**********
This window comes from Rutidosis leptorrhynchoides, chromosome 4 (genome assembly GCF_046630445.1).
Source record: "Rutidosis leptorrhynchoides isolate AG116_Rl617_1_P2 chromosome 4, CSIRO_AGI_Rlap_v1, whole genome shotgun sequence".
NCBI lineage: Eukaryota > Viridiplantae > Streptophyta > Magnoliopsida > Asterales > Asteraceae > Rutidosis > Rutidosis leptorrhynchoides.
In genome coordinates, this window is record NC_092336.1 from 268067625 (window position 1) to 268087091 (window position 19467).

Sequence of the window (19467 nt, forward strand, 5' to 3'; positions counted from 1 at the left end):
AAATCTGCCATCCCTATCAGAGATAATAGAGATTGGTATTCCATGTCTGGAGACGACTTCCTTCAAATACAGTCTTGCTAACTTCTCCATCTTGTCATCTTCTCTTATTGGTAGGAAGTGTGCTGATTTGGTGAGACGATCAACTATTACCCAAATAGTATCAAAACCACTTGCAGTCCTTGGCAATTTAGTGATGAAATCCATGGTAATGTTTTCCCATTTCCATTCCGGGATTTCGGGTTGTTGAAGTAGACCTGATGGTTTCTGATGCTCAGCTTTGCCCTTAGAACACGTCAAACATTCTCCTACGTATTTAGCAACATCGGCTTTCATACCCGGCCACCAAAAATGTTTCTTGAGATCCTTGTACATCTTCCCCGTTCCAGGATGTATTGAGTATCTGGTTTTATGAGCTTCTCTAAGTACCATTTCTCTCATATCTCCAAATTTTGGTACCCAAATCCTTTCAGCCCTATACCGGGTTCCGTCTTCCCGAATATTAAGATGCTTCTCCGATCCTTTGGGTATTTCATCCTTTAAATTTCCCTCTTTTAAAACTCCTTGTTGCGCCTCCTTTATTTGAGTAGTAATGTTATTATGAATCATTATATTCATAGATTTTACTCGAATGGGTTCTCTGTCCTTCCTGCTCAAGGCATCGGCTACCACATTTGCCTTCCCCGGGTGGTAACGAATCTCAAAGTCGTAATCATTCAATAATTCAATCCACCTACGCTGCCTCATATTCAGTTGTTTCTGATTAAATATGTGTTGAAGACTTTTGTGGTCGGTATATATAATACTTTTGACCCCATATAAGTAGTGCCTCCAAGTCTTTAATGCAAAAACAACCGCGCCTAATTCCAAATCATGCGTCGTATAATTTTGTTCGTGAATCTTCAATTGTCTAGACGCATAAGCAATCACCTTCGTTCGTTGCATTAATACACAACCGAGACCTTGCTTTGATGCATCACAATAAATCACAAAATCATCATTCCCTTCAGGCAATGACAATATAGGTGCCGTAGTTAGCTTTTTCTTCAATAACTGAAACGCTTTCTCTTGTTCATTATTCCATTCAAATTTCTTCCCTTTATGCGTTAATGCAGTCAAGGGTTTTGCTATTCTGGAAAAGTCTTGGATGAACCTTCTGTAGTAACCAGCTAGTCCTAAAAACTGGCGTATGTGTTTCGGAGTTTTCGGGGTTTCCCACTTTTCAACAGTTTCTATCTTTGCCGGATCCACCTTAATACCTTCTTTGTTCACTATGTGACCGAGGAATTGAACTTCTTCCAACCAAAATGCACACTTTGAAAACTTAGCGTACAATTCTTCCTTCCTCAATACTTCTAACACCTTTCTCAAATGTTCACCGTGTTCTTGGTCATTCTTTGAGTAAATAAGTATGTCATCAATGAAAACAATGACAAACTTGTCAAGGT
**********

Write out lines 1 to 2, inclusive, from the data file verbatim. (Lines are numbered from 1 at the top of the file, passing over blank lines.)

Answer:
This window comes from Rutidosis leptorrhynchoides, chromosome 4 (genome assembly GCF_046630445.1).
Source record: "Rutidosis leptorrhynchoides isolate AG116_Rl617_1_P2 chromosome 4, CSIRO_AGI_Rlap_v1, whole genome shotgun sequence".